early childhood: discover
by Michael Gerson
[The following is an excerpt from the book.]
Early childhood. For many Americans this phrase is automatically associated with the debate about universal pre-K. And while this is an important discussion to have, a vital component of the issue is often lost. For many low-income children, by the time they enter pre-K, they are already behind. With the odds stacked against them, the battle for economic and social opportunity begins before they even enter a classroom. It begins the day they are born.
Interaction and imaginative play with adults, particularly parents, lays the critical foundation for adaptability and learning. At the same time, abuse, neglect or parental depression – known by scientists as toxic stress – can damage a child’s brain development. Whether positive or negative, these influences have a magnified impact on a child, one that will set a course for their future.
And leveling the playing field for all children begins not only with academic stimulation, but with cultivating their character.
“Cognition and personality drive education and life success, with character (personality) development being an important and neglected factor,” notes Nobel-prize winning economist James Heckman.
According to Heckman, this combination predicts a variety of good outcomes later in life, including higher employment, lower teen pregnancy, and higher wages.
So then, how are we to approach a solution that cultivates these good outcomes when faced with the reality that many low-income children start behind from the day they are born?
While parents and their children are at the center of this solution, government and other social institutions have an important supporting role to play.
Yet, often in politics the individual and the state are seen as the only actors with little attention being paid to the breadth of institutions in society ranging from families to churches to non-profits. But it is within these communities that children are raised and develop emotionally, physically and socially.
Pre-school may play a role for part of the day, but the early formation of skills and character mainly takes place in the interaction between parent and child. And it is not reasonable to believe that problems in this relationship can be solved by public policies that focus on the child alone. In short, high quality pre-school matters, but high quality parenting matters most.
“The evidence of disparities in child-rearing environments and their consequences for adult outcomes is troubling in light of the shrinking proportion of children being raised in intact families,” points out Heckman.
Only about a third of African-American children, for example, live with two married parents. The task of raising children is difficult enough for two people; it can be overwhelming for one (though there are, of course, many admirable exceptions).
There is no one simple cause for the growing strains on families or the massive growth in single-parent families. Many families face the economic strains of stagnant wages, dual careers, declining blue-collar jobs, and long-term unemployment. Many communities have become fragmented and dysfunctional, offering less outside help – extended family, neighbors, mentors – in the task of childrearing. And cultural norms on marriage and the responsibilities of fatherhood have shifted in destructive ways.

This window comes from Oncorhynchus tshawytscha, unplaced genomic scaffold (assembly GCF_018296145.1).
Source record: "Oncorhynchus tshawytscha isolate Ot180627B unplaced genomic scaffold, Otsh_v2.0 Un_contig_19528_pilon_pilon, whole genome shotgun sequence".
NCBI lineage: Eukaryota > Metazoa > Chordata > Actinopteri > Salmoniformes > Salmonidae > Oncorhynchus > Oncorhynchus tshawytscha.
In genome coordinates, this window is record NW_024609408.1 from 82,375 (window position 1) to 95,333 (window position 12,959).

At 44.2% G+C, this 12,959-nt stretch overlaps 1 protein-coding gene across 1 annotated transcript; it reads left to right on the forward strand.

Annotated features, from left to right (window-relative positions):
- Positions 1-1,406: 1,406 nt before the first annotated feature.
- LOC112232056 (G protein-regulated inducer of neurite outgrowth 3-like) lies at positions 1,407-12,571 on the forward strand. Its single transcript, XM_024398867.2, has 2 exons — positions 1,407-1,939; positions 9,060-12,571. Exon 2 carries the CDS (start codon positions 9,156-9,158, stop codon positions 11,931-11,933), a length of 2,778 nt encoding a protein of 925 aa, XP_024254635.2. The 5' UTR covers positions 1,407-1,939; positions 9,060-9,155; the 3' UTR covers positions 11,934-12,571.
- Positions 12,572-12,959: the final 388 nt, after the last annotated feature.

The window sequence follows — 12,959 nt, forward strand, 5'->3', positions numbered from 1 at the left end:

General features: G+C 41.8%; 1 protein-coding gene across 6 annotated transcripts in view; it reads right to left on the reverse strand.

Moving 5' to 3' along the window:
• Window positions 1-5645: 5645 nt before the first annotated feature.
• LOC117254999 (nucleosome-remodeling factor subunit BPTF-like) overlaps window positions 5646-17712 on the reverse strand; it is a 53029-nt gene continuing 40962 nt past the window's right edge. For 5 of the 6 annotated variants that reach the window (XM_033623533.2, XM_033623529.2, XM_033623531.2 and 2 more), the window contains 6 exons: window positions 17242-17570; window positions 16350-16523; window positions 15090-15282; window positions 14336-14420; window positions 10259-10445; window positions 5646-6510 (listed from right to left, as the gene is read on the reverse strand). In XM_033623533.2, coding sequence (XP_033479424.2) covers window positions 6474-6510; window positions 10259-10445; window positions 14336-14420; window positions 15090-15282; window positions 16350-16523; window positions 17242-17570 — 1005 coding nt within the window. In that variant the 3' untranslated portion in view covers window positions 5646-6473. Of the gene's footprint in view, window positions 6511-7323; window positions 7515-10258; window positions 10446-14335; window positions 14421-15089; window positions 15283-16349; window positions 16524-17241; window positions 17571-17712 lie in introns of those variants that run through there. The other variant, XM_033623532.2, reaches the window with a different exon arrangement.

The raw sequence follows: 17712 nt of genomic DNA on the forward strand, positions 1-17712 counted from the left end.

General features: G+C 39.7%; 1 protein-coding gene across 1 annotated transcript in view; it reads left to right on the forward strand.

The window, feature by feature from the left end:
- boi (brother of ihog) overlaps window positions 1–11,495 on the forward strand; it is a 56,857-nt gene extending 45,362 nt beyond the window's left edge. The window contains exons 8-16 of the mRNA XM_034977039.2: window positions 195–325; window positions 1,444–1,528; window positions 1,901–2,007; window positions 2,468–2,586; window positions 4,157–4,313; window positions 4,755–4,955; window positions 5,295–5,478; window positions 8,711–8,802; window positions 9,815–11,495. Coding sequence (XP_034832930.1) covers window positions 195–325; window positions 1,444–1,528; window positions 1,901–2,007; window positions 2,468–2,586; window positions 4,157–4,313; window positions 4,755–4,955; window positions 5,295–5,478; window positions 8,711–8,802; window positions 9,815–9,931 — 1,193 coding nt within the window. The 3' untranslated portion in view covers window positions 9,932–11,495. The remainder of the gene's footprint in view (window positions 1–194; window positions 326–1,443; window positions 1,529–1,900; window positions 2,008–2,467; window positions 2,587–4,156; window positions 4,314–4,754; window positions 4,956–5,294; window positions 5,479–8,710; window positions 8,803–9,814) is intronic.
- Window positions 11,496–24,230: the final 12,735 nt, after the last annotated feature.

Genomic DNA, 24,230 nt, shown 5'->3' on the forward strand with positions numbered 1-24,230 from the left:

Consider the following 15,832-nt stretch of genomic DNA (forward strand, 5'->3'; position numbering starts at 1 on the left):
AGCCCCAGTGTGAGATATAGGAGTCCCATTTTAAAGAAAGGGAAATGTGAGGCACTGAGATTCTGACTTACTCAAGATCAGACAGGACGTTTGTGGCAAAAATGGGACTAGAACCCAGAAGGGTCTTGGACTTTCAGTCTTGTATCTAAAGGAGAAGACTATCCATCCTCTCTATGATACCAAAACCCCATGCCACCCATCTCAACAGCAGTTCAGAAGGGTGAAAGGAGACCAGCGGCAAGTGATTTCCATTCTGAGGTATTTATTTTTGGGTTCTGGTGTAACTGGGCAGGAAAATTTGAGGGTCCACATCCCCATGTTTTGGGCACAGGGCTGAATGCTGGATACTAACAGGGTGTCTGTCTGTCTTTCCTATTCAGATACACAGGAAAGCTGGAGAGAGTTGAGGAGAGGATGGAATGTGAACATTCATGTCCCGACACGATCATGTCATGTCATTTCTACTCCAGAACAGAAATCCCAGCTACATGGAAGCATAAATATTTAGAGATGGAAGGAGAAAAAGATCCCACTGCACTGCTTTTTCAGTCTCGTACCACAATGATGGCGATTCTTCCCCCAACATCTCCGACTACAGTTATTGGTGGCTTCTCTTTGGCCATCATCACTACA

All of these factors – economic, social and moral – seem to reinforce and amplify each other, making it harder for two-parent families to form, stay together, earn a decent living, and give children the early attention they need and deserve.
Public justice requires these deteriorating circumstances be confronted, but family policy is notoriously complex and difficult for government. How it is possible for laws to build intact families or fill a parenting gap? The answer lies in the fact that while the government cannot mandate strong families, it can make them easier or harder to form and stay together.
For example, targeted initiatives like the Nurse Family Partnership, which provides nurse visitation to low-income mothers, could be expanded and better integrated with Medicaid. More broadly, federal policies, like an increased and fully refundable child tax credit, can help significantly. So would doubling the credit for all children three and under, recognizing the academic research that shows the foundational influence of those early years.
In short, these policies would send the signal that some of the most important and consequential activities in life do not come with a paycheck and that some of the activities that make life most worth living can’t be measured in dollars. What happens in America’s homes matters as much, if not more, for its future, than what happens in Washington D.C.
There is no way to equalize the circumstances of our birth, but that does not mean we are powerless to address some obvious disparities in early childhood development.
Societies can be organized in ways that encourage families in their essential, character-forming role, or in ways that undermine them. It is the calling of government, and citizens, to find ways to work with other social institutions to empower parents and cultivate their skills – the skills that shape a mind, a heart and a future.